About the District
Ranch at Cypress Creek Municipal Utility District No. 1, formerly Williamson-Travis Counties Water Control & Improvement District No. 1B, was created as a conservation and reclamation district under Article XVI, Section 59 of the Texas Constitution, and operates under Chapters 49 and 54, Texas Water Code, as amended. The District is obligated to provide water, wastewater and drainage services to the property within its boundaries.
The District consists of approximately 347 acres in southwestern Williamson County and northwestern Travis County, the majority of which has been developed for single-family residences. Additionally, the District contains acreage set aside for detention ponds and major rights-of-way. The City of Cedar Park has committed to provide wholesale water and wastewater service to the District and the District has contracted with the City to manage the operation of its utility system. If you have problems with water or wastewater, then contact the City of Cedar Park.
In November, 1998, the District applied to the Texas Natural Resource and Conservation Commission for authorization to convert from a water control and improvement district to a municipal utility district. The Commission issued an order approving the conversion and change of the District’s name to “Ranch at Cypress Creek Municipal Utility District No. 1” on December 20, 1999. The District approved a resolution converting the District to a municipal utility district and changing the District’s name on February 15, 2000. The conversion enables the District to exercise additional powers, including the enforcement of restrictive covenants.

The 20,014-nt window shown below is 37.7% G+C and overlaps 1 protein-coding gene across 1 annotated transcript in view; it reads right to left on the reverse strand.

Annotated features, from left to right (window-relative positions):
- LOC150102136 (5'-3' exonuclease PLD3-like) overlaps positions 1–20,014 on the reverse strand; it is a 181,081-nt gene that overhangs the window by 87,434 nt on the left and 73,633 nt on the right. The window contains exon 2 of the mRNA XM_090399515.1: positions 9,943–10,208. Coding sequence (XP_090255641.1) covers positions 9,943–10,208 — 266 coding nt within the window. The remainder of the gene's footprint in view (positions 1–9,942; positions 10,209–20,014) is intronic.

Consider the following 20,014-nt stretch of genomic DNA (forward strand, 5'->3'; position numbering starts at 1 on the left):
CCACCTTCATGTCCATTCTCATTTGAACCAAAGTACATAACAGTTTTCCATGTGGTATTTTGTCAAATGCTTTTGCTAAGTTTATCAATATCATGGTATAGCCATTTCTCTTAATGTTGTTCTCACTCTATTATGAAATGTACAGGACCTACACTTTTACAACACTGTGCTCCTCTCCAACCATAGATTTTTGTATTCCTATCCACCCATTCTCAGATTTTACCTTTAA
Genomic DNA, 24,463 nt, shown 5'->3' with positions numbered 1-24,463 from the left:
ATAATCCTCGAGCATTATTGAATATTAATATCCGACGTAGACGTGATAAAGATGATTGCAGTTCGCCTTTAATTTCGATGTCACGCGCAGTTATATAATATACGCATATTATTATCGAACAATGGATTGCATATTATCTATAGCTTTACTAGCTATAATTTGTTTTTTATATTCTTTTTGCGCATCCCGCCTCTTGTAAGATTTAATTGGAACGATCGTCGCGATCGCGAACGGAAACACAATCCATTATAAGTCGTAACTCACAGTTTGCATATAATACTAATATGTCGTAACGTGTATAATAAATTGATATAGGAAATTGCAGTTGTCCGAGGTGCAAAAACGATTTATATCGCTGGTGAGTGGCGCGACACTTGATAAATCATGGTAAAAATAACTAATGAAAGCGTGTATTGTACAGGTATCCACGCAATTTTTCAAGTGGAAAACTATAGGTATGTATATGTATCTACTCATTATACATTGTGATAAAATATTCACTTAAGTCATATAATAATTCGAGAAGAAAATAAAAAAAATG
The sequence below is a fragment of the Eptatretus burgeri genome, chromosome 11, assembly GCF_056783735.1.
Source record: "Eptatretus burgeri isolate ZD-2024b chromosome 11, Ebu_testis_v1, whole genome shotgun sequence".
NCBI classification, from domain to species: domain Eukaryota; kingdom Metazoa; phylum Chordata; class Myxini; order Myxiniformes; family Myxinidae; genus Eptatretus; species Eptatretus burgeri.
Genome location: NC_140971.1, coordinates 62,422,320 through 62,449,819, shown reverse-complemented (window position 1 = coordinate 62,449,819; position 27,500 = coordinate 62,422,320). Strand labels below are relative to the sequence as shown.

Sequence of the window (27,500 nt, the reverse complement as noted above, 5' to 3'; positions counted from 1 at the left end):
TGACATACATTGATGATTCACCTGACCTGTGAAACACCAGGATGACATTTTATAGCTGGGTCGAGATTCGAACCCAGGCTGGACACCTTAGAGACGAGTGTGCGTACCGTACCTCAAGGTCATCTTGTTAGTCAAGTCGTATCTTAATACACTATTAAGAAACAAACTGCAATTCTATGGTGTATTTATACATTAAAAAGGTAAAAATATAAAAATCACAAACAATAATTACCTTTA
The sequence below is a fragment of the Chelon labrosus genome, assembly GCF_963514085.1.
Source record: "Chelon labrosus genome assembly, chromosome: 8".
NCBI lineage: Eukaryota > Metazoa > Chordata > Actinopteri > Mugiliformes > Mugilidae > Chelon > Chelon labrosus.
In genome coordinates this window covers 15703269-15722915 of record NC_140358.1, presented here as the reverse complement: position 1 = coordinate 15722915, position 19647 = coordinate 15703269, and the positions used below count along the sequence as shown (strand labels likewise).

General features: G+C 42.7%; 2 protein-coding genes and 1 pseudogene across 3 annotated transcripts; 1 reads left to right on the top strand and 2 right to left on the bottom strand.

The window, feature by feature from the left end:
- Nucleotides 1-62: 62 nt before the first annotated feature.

The District issues bonds to finance the acquisition of the water, sewer and drainage facilities that serve the District.
Restrictive Covenant Enforcement
The District is authorized to enforce the neighborhood’s restrictive covenants.
In order to achieve consistency in the enforcement of these covenants, the District hired Planned Community Management, Inc.: 512-287-8000 x 30433, web as covenant administrator to make routine inspections of our neighborhood. Those violating the restrictive covenants will be sent a letter detailing the problem and will be given time to correct the problem. If not corrected within that time, the issue may be referred to the District’s attorney for further action.
This policy will provide more consistent and objective enforcement, will help maintain property values and will make the neighborhood safer and more inviting. Many people received a copy of their restrictive covenants from the title company at closing; copies can be obtained at the Williamson and Travis County Courthouses.